Vaccines are universally backed by respected scientists and federal agencies, but that isn’t enough to convince every parent to vaccinate their children.
The decision to fly in the face of near universal scientific opinion doesn’t come as a result of a lack of intellect, however, as experts who have studied vaccines and immunology acknowledge that many parents who don’t vaccinate their children are well-educated.
They also appear to be the victims of a widespread misinformation campaign, the experts said.
Daniel Salmon, who is the director of the Institute of Vaccine Safety at Johns Hopkins University, said that existing research suggests that there are some common attributes that many parents who choose not to vaccinate their children share.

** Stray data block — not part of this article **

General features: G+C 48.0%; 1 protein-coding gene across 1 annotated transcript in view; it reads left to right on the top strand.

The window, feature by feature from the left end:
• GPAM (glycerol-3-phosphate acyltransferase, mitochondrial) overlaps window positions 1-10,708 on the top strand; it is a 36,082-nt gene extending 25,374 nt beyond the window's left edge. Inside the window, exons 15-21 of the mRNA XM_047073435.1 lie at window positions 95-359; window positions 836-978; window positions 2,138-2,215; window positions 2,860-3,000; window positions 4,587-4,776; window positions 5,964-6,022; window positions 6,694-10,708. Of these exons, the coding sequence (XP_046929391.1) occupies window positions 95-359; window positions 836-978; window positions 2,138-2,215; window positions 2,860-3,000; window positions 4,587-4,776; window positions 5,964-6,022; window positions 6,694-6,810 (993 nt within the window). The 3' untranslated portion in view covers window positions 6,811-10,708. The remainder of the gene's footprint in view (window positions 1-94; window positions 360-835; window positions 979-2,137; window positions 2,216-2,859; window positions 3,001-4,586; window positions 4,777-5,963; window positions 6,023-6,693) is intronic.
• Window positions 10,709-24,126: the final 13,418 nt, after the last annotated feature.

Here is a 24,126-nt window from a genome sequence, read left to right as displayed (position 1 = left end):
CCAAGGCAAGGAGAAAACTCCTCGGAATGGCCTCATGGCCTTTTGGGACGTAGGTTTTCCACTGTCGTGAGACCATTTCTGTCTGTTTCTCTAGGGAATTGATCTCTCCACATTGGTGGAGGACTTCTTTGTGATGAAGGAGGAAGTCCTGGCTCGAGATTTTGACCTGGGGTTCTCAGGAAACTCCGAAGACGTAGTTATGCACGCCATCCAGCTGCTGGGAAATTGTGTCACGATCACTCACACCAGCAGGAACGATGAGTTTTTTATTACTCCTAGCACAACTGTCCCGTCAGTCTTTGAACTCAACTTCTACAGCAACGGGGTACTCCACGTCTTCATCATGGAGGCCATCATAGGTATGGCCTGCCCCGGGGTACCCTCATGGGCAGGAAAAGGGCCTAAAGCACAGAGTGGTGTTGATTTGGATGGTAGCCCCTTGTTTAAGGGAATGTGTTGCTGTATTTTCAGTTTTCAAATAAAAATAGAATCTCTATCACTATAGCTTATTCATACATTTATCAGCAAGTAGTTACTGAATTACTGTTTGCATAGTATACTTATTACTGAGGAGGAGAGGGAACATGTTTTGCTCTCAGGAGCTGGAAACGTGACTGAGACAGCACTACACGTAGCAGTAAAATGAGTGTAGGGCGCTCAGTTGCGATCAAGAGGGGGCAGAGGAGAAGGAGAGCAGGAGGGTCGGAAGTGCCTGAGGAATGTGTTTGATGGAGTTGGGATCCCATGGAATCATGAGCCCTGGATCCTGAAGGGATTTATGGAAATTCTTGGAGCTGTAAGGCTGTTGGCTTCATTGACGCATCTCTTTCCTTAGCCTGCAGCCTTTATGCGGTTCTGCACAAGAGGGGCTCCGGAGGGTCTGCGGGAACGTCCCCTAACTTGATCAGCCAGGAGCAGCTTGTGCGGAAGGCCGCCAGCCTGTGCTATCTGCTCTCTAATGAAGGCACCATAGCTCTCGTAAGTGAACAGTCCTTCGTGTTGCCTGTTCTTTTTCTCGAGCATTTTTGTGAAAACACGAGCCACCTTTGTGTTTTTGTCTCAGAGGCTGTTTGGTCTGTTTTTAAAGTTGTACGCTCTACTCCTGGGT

“They tend to be better educated. They tend to be white, and they tend to be higher income. They tend to have larger families and they tend to use complementary and alternative medicine like chiropractors and naturopaths,” Salmon said.
Peter Hotez, a vaccine advocate and dean of the National School of Tropical Medicine at Baylor College of Medicine, said that “we need a lot more social science” data about the specific characteristics of those who opt against vaccinations, but he agreed that “they tend to be affluent and educated.”